And, yes I hear the mixtures of groaning and internal screaming from the audience at this gross of a flow chart, as well as the “Uhm, acktually..” from a few of you - let me address the latter group first:

There’s a bit of fuzziness in a few places. For one, the output from the preprocessor (*.i files) is something you will most likely never look at, and usually isn’t even generated at all, as typically the preprocessor and compiler are the provided by the same tool (like GCC) and the file is never generated, just represented internally. Similarly, the same tool probably handles the job of the assembler, so you may also never see the *.s files either, as they too are just held internally and never written to disk, bring us to the *.o files. These typically are written to disk, and then further processed (again, usually by the same tool, like GCC) to produce the output program, in the form of a .elf, .exe, etc. as well as a .lst (if output) which is really useful for debugging embedded systems and making sure efficient assembly is generated.

Linker scripts are something you’ll typically only see in embedded programming, and are used to map the executable’s memory to physical memory. This is particularly relevant as a lot of embedded systems will have multiple memory segments with varying speed, power usage, and capacity.

Okay, so that’s a lot, let’s break down each step:

Source Code #

Preprocessor #

Compiler #

Assembler #

Linker & Scripts #

Output #

Okay, so that’s a lot to juggle, right? In a larger program there might be a few dozen libraries, how do we go about working with this? Let me introduce you to make.

make and makefiles #

Debugging #

./missing-semester - Debugging and Profiling

Software Debugging #


GDB with Gef, interpreted languages, embedded systems, non-code issues (boot problems, glitchy behavior), hardware failures, valgrind, various trace programs, print debugging extended

Debuggers #

GDB Frontend


The State of Linux Debuggers (Jamie Brandon’s Blog) ← This is a decent rant about why most debuggers sort of suck. And yeah, they do. But we still sorta need them

Advanced GDB Usage (Interrupt)

+ valgrid in here somewhere, ref 11- low level prog

Static Analysis #

CodeChecker using LLVM/Clang (GitHub)

Hardware Debugging #

common interfaces, simulation, serial/print debugging (slow), internal data logging, physical indicators of internal state, hardware to facilitate debugging (LED ‘byte’)

[TODO] Embedded C/C++ Unit Testing Basics (Interrupt)

[TODO] Faster Debugging with Watchpoints (Interrupt)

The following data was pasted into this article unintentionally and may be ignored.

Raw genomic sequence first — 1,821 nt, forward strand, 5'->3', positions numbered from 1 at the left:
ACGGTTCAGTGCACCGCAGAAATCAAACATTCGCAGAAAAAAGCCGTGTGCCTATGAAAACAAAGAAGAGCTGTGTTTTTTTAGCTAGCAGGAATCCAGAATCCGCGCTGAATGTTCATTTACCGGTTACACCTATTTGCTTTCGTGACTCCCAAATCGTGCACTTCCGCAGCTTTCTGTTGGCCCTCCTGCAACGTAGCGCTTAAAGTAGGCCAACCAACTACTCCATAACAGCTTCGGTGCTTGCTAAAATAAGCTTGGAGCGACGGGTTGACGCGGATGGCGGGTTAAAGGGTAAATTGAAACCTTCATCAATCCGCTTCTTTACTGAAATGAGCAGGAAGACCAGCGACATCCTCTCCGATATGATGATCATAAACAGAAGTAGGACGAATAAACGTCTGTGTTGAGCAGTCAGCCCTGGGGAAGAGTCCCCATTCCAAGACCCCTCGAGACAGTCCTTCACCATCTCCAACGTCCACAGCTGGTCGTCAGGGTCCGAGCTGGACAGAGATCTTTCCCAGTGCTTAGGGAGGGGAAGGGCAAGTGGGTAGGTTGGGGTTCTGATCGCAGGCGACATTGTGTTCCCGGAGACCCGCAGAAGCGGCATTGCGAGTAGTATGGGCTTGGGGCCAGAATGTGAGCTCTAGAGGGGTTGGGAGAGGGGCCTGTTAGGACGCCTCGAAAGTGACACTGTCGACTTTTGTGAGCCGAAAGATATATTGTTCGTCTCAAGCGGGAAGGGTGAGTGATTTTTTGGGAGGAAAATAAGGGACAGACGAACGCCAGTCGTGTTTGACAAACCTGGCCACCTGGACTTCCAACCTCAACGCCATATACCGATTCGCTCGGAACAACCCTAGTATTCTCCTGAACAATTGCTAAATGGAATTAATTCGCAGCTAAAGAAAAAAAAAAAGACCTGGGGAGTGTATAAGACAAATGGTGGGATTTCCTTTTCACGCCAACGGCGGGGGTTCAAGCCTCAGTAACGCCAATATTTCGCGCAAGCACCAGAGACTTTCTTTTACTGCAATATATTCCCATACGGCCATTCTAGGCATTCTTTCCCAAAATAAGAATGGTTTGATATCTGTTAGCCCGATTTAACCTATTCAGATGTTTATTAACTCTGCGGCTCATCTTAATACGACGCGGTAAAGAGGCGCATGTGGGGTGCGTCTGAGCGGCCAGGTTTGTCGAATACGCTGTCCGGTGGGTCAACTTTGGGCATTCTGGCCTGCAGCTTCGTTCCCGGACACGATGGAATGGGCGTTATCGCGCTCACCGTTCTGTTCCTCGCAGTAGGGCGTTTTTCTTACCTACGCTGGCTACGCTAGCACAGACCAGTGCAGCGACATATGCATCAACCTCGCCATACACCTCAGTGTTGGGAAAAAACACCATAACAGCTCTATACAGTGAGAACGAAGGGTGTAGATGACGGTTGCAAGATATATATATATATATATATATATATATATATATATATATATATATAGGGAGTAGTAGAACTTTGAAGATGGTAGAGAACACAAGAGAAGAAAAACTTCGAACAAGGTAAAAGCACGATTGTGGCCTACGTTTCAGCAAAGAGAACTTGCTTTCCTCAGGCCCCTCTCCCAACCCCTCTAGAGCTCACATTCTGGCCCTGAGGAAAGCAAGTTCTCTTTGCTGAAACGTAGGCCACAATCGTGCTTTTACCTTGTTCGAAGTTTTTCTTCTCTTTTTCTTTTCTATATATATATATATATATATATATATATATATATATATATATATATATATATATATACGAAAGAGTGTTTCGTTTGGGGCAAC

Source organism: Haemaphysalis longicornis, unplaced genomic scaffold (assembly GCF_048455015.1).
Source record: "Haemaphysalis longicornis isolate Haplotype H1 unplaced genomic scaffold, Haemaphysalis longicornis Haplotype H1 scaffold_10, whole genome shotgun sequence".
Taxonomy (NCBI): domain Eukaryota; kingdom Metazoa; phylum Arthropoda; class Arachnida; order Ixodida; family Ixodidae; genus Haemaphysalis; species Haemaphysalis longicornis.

Testing #

@jnesselr replying to @alicegoldfuss (Nov 13, 2018)
|Me: *does major refactor*                           |
|Tests: ✓                                            |
|Me: I don't believe you                             |
[Suspended User]
|Me: *deliberately breaks something, just to be sure*|
|Tests: ✓                                            |
|Me: oh no                                           |
|Me: *changes nothing*                               |
|Tests: ✗                                            |
|Me: oh no                                           |
[Suspended User]
|Me: *runs tests again*                              |
|Tests: ✔                                            |
|Me: oh no no no                                     |

Software Testing #

unit tests, integration tests, performance testing -

Hardware Testing #

Automated Building and Testing #


Fuzzing (sandsifter), make and alts, etc.

Continuous Integration #

This is a subject that many people have written books about, and in a small-to-medium sized open source project, may not seem necessary. But its usefulness will sneak up on you faster than you might think.

First, there is the total time savings. If you consider everything it takes to make correct and clean code – not only compiling, but linting, testing, etc – then it is definitely worth automating for yourself. And if it’s worth automating for yourself, it’s worth automating for others.

XKCD №1205

Second, there is consistency. Again, if you want all of your code to compile, you have to gate committing code to a successful compile (or at least syntax check). If you want all your code to have a certain format, then you have to gate committing code to passing lints. This will become a headache much faster than you think – even for a simple project!